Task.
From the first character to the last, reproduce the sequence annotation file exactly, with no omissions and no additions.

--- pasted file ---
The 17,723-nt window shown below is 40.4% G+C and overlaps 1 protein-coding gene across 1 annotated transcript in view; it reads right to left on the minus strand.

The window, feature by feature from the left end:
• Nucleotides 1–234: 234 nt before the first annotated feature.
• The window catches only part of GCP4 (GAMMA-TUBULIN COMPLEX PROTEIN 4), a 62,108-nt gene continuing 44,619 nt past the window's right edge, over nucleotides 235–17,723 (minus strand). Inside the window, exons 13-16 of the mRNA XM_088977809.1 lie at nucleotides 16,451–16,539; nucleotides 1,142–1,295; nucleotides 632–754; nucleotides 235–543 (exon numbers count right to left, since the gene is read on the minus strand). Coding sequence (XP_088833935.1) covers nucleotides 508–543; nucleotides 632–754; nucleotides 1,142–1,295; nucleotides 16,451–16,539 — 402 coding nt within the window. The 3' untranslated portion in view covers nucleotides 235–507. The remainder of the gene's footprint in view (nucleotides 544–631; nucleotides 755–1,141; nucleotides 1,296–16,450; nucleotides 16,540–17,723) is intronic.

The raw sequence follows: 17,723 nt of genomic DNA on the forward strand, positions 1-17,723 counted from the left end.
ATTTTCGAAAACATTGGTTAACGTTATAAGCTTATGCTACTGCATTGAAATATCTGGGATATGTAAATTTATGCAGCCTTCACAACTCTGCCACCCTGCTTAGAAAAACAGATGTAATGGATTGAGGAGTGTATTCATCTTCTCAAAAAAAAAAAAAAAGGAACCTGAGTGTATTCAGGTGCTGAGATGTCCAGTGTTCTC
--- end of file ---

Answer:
The 17,723-nt window shown below is 40.4% G+C and overlaps 1 protein-coding gene across 1 annotated transcript in view; it reads right to left on the minus strand.

The window, feature by feature from the left end:
• Nucleotides 1–234: 234 nt before the first annotated feature.
• The window catches only part of GCP4 (GAMMA-TUBULIN COMPLEX PROTEIN 4), a 62,108-nt gene continuing 44,619 nt past the window's right edge, over nucleotides 235–17,723 (minus strand). Inside the window, exons 13-16 of the mRNA XM_088977809.1 lie at nucleotides 16,451–16,539; nucleotides 1,142–1,295; nucleotides 632–754; nucleotides 235–543 (exon numbers count right to left, since the gene is read on the minus strand). Coding sequence (XP_088833935.1) covers nucleotides 508–543; nucleotides 632–754; nucleotides 1,142–1,295; nucleotides 16,451–16,539 — 402 coding nt within the window. The 3' untranslated portion in view covers nucleotides 235–507. The remainder of the gene's footprint in view (nucleotides 544–631; nucleotides 755–1,141; nucleotides 1,296–16,450; nucleotides 16,540–17,723) is intronic.

The raw sequence follows: 17,723 nt of genomic DNA on the forward strand, positions 1-17,723 counted from the left end.
ATTTTCGAAAACATTGGTTAACGTTATAAGCTTATGCTACTGCATTGAAATATCTGGGATATGTAAATTTATGCAGCCTTCACAACTCTGCCACCCTGCTTAGAAAAACAGATGTAATGGATTGAGGAGTGTATTCATCTTCTCAAAAAAAAAAAAAAAGGAACCTGAGTGTATTCAGGTGCTGAGATGTCCAGTGTTCTC